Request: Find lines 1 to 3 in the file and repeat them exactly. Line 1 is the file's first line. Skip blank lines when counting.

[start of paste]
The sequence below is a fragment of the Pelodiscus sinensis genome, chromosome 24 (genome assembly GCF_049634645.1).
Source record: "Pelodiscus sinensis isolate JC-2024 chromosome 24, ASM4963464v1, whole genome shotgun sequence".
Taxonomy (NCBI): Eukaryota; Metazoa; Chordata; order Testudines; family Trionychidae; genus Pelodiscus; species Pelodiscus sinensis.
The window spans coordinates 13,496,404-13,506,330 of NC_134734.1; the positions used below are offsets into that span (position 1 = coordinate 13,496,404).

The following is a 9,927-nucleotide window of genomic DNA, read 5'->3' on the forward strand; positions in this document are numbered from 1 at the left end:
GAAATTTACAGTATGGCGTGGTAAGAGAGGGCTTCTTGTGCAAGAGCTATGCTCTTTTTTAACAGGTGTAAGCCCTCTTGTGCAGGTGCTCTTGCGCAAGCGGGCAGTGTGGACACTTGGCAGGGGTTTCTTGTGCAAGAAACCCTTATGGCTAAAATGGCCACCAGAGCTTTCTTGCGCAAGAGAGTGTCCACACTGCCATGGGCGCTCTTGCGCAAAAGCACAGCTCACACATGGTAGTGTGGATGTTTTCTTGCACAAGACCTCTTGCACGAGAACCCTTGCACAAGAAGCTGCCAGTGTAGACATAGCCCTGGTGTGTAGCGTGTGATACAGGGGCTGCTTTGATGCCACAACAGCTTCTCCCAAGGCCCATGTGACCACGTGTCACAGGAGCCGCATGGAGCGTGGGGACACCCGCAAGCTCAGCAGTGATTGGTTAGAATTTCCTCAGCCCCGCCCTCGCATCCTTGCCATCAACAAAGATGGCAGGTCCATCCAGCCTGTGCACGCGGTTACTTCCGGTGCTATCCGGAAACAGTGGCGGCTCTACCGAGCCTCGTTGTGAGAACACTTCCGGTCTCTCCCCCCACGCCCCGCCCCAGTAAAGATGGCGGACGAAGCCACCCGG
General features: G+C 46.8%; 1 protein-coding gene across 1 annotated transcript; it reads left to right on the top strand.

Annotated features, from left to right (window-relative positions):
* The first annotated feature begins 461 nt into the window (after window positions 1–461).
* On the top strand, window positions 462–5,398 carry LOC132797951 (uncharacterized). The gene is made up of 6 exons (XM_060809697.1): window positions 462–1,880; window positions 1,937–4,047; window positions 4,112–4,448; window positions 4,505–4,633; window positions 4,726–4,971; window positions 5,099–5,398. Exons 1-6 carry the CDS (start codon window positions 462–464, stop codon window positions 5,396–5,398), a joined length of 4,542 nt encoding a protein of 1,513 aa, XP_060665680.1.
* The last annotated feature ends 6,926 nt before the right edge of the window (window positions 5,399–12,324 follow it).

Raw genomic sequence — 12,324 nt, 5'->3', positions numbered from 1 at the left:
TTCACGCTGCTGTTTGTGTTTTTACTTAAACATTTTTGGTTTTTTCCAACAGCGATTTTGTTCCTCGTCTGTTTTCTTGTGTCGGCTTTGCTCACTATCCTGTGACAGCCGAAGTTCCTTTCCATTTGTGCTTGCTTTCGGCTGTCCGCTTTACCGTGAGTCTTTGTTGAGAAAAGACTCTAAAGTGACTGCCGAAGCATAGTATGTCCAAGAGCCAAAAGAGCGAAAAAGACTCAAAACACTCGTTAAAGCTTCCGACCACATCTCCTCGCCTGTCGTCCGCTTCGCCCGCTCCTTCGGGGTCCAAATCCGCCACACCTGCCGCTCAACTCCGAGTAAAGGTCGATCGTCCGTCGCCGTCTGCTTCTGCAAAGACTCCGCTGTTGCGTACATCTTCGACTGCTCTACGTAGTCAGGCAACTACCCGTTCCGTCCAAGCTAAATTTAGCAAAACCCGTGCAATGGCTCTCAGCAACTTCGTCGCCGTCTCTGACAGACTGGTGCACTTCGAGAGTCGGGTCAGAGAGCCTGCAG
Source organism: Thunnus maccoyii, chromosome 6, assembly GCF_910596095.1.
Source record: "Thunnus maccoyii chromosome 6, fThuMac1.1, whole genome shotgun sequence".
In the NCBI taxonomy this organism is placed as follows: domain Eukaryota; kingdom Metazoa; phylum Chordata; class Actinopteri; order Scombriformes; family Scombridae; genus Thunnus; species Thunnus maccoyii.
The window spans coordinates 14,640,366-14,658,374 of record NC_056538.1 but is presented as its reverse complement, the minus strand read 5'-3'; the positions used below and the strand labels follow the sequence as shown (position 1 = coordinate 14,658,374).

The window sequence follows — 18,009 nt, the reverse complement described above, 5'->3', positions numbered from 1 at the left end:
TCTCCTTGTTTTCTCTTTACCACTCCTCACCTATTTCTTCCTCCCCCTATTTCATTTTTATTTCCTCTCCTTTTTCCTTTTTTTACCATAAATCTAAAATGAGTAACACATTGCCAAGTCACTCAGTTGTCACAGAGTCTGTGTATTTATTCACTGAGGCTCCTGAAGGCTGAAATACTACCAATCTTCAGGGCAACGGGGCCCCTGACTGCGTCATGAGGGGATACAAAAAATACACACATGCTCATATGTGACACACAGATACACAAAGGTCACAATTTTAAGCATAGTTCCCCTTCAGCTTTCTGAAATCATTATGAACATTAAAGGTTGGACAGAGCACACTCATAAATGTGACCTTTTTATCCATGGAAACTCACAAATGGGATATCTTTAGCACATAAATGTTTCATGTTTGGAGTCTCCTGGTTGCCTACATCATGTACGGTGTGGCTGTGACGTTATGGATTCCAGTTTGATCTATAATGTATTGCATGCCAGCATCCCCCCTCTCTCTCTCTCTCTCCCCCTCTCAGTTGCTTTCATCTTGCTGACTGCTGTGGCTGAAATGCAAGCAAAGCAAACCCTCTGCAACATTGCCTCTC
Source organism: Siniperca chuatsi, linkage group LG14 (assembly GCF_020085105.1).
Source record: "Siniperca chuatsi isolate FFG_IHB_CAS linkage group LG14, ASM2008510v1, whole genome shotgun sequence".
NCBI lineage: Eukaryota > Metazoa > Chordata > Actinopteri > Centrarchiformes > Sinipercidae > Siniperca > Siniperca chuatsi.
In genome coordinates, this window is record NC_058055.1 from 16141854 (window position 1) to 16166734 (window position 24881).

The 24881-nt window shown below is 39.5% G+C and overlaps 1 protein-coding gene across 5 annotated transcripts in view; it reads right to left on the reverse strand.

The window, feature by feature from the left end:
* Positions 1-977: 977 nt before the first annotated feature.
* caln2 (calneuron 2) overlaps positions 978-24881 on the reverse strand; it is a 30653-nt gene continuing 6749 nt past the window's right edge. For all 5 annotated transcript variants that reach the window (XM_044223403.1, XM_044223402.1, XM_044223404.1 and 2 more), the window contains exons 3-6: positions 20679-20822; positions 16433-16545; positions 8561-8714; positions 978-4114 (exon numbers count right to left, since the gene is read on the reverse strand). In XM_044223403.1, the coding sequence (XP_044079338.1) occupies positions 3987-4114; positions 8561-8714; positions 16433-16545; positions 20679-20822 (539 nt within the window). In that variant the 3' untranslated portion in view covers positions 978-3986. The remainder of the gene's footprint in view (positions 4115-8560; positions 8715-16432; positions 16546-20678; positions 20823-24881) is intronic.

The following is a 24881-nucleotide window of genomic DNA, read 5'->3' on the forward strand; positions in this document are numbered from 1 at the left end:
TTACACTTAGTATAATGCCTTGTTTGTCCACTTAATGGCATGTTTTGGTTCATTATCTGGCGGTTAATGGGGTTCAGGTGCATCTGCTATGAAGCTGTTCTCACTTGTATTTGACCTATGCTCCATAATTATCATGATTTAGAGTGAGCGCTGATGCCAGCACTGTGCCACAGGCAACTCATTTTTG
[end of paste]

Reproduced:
The sequence below is a fragment of the Pelodiscus sinensis genome, chromosome 24 (genome assembly GCF_049634645.1).
Source record: "Pelodiscus sinensis isolate JC-2024 chromosome 24, ASM4963464v1, whole genome shotgun sequence".
Taxonomy (NCBI): Eukaryota; Metazoa; Chordata; order Testudines; family Trionychidae; genus Pelodiscus; species Pelodiscus sinensis.